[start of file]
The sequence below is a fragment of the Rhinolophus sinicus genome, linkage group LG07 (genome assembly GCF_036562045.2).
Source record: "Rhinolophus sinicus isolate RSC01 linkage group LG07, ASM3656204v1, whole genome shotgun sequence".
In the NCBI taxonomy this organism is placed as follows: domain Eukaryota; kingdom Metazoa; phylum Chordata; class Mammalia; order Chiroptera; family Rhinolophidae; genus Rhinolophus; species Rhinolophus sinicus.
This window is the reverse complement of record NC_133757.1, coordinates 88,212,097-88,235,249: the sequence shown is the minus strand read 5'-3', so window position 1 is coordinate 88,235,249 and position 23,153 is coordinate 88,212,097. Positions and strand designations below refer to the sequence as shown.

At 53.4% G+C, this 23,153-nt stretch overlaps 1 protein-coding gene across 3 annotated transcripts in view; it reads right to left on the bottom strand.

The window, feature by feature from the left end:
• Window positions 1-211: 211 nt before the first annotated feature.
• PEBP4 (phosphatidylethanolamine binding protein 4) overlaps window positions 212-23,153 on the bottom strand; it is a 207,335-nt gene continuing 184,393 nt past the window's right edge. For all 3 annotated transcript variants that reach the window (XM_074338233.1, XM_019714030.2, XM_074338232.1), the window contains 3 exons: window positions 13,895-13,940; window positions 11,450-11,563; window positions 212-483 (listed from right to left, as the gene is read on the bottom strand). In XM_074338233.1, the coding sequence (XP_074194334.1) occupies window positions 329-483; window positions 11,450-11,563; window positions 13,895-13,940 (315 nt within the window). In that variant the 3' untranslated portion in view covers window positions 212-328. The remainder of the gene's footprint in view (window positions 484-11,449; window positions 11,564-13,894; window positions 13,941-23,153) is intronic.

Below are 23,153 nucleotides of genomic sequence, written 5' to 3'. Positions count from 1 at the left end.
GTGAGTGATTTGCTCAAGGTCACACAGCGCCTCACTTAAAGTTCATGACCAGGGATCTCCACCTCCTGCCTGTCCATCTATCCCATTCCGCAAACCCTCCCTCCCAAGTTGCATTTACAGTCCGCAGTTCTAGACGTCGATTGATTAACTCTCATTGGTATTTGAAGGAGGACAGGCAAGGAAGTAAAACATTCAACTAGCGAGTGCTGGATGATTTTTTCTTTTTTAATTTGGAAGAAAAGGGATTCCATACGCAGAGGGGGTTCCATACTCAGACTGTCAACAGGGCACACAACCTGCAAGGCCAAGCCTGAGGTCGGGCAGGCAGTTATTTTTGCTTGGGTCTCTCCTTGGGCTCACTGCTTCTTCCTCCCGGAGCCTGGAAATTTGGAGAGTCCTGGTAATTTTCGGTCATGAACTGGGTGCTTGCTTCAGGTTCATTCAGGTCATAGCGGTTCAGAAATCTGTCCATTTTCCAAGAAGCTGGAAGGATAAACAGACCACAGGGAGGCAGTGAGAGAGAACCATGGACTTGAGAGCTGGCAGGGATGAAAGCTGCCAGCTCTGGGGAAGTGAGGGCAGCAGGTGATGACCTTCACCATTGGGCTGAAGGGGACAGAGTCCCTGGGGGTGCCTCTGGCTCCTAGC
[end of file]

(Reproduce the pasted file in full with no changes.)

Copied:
The sequence below is a fragment of the Rhinolophus sinicus genome, linkage group LG07 (genome assembly GCF_036562045.2).
Source record: "Rhinolophus sinicus isolate RSC01 linkage group LG07, ASM3656204v1, whole genome shotgun sequence".
In the NCBI taxonomy this organism is placed as follows: domain Eukaryota; kingdom Metazoa; phylum Chordata; class Mammalia; order Chiroptera; family Rhinolophidae; genus Rhinolophus; species Rhinolophus sinicus.
This window is the reverse complement of record NC_133757.1, coordinates 88,212,097-88,235,249: the sequence shown is the minus strand read 5'-3', so window position 1 is coordinate 88,235,249 and position 23,153 is coordinate 88,212,097. Positions and strand designations below refer to the sequence as shown.

At 53.4% G+C, this 23,153-nt stretch overlaps 1 protein-coding gene across 3 annotated transcripts in view; it reads right to left on the bottom strand.

The window, feature by feature from the left end:
• Window positions 1-211: 211 nt before the first annotated feature.
• PEBP4 (phosphatidylethanolamine binding protein 4) overlaps window positions 212-23,153 on the bottom strand; it is a 207,335-nt gene continuing 184,393 nt past the window's right edge. For all 3 annotated transcript variants that reach the window (XM_074338233.1, XM_019714030.2, XM_074338232.1), the window contains 3 exons: window positions 13,895-13,940; window positions 11,450-11,563; window positions 212-483 (listed from right to left, as the gene is read on the bottom strand). In XM_074338233.1, the coding sequence (XP_074194334.1) occupies window positions 329-483; window positions 11,450-11,563; window positions 13,895-13,940 (315 nt within the window). In that variant the 3' untranslated portion in view covers window positions 212-328. The remainder of the gene's footprint in view (window positions 484-11,449; window positions 11,564-13,894; window positions 13,941-23,153) is intronic.

Below are 23,153 nucleotides of genomic sequence, written 5' to 3'. Positions count from 1 at the left end.
GTGAGTGATTTGCTCAAGGTCACACAGCGCCTCACTTAAAGTTCATGACCAGGGATCTCCACCTCCTGCCTGTCCATCTATCCCATTCCGCAAACCCTCCCTCCCAAGTTGCATTTACAGTCCGCAGTTCTAGACGTCGATTGATTAACTCTCATTGGTATTTGAAGGAGGACAGGCAAGGAAGTAAAACATTCAACTAGCGAGTGCTGGATGATTTTTTCTTTTTTAATTTGGAAGAAAAGGGATTCCATACGCAGAGGGGGTTCCATACTCAGACTGTCAACAGGGCACACAACCTGCAAGGCCAAGCCTGAGGTCGGGCAGGCAGTTATTTTTGCTTGGGTCTCTCCTTGGGCTCACTGCTTCTTCCTCCCGGAGCCTGGAAATTTGGAGAGTCCTGGTAATTTTCGGTCATGAACTGGGTGCTTGCTTCAGGTTCATTCAGGTCATAGCGGTTCAGAAATCTGTCCATTTTCCAAGAAGCTGGAAGGATAAACAGACCACAGGGAGGCAGTGAGAGAGAACCATGGACTTGAGAGCTGGCAGGGATGAAAGCTGCCAGCTCTGGGGAAGTGAGGGCAGCAGGTGATGACCTTCACCATTGGGCTGAAGGGGACAGAGTCCCTGGGGGTGCCTCTGGCTCCTAGC